Health Microinsurance is a controversial microinsurance product as it is the most demanded type of microinsurance amongst the poor while it is also the most technically difficult type of microinsurance because of high adverse selection, low quality of health infrastructure in developing countries and high operational costs. This study aims at contributing to the field of health microinsurance management by exploring the recent topic of performance measurement and long term balance between financial and social performance. This is done by investigating how the delivery models of Health Microinsurance in India relate to performance measurement and affect the balance of social value and financial viability. In order to explore and explain the topic, the research starts by selecting the Mutual and the Partner agent models as representative of the common delivery structure of Health Microinsurance in India. The features of the two models are applied as parameters in the comparison of different performance measurement practices. The performance measurement is analyzed according to the 16 Key Performance Indicators created by the microinsurance industry, adding two more Health Microinsurance specific indicators. As the literature indicates lack of academic review on the balance between financial and social performance and further lack of performance tools that combine both, this research realizes its main contribution to be presenting such framework to the Health Microinsurance industry. The Balanced Scorecard, adapted from Paul Niven since the social mission is the leading force for organizations that provide Health Microinsurance, incorporates the PACE model on client value and the financial viability methodologies. The core argument of the study consists of two parts: 1) the type of delivery model affects the performance indicators that are measured and 2) there is a negative relationship between financial and social performance within both delivery models. In the case of the Mutual model, measures are monitored and interpreted in a social value light while the Partner-Agent model emphasizes the importance of viability through actuarial monitoring of financial performance measures. There is an overlap of financial and social measures but the different models interpret the results according to either more social or more financial performance. At the same time that creates a trade-off between outreach and better health benefits on the one side and financial viability and amount of subsidization on the other. The paper’s research strategy is constructed towards a multiple-case study design with qualitative methods as the primary technique. The core block of empirical data consists of data from five case companies that were selected for the model of their innovative scheme and the outreach of their operations. The outcomes of the study point out at substantial differences between the two delivery models but also significant differences among the organizations’ performance practices.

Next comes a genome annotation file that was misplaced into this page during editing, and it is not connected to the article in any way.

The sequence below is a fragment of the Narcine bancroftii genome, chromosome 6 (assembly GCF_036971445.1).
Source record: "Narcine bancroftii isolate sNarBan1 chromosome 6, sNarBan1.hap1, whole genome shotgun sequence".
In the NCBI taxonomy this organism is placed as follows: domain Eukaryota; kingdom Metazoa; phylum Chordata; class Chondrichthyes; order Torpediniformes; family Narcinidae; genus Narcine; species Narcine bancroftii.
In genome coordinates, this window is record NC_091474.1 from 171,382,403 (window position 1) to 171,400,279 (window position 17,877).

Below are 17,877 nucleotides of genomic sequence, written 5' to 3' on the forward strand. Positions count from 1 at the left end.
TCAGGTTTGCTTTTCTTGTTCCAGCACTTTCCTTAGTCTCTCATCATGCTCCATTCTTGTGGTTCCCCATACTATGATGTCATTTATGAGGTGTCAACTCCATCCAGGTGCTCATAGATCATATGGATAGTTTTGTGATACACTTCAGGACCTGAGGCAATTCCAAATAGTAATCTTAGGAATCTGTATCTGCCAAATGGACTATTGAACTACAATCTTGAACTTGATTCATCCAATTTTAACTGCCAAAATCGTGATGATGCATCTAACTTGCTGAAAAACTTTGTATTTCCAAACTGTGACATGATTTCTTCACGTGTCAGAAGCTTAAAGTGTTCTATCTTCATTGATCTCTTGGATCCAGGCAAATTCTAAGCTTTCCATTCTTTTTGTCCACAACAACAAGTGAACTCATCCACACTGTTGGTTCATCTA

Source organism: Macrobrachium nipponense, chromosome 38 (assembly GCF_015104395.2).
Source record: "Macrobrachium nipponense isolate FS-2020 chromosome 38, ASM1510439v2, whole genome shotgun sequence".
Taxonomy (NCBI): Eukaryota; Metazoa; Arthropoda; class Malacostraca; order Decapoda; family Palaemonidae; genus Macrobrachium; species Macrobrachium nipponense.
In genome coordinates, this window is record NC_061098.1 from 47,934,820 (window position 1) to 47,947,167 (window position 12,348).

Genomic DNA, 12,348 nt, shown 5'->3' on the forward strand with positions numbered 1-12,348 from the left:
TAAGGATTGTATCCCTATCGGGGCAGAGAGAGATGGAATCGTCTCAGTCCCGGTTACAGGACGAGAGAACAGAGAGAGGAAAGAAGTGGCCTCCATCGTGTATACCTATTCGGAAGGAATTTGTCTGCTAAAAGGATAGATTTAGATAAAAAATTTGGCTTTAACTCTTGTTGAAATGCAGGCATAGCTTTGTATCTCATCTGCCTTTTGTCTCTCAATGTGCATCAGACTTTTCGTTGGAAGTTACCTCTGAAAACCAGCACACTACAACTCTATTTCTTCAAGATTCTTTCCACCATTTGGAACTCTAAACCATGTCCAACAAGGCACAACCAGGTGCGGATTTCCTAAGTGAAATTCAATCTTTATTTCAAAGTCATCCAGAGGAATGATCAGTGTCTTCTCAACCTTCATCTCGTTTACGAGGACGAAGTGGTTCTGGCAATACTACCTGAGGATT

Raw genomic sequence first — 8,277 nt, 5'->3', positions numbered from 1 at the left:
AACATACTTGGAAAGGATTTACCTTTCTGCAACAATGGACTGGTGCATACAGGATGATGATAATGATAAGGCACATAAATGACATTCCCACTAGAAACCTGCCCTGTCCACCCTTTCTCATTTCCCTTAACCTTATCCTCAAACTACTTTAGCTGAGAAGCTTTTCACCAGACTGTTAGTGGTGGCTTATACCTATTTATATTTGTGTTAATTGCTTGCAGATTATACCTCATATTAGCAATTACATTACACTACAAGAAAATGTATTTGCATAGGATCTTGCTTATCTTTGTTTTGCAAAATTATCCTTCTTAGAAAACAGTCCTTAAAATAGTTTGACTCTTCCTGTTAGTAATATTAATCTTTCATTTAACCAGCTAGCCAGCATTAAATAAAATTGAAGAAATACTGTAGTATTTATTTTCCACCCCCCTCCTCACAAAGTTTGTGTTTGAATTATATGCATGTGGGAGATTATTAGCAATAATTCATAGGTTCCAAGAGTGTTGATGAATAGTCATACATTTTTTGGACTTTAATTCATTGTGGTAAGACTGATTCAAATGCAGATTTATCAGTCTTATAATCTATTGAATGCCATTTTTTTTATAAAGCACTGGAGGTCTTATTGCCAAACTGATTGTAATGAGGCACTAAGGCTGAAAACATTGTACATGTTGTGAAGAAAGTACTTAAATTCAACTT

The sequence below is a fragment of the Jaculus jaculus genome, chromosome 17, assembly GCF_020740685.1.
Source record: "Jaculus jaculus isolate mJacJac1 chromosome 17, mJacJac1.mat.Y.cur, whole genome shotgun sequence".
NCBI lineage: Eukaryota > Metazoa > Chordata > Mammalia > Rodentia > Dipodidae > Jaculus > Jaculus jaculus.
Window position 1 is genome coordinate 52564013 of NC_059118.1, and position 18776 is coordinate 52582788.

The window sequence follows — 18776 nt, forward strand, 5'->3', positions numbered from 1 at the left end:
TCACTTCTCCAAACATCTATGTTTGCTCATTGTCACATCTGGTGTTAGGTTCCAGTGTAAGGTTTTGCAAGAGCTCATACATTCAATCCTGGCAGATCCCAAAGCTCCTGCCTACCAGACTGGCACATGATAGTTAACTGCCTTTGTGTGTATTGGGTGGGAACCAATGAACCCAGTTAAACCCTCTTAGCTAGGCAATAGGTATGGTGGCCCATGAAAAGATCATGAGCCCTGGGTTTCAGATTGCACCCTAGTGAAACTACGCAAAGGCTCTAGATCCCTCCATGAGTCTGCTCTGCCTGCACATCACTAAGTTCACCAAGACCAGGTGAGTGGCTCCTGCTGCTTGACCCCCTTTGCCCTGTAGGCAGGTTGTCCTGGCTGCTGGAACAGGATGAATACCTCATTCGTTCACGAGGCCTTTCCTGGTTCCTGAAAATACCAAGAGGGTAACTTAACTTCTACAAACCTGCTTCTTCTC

|Educations||MSc in Brand and Communications Management, (Graduate Programme) Final Thesis|
|Number of pages||95|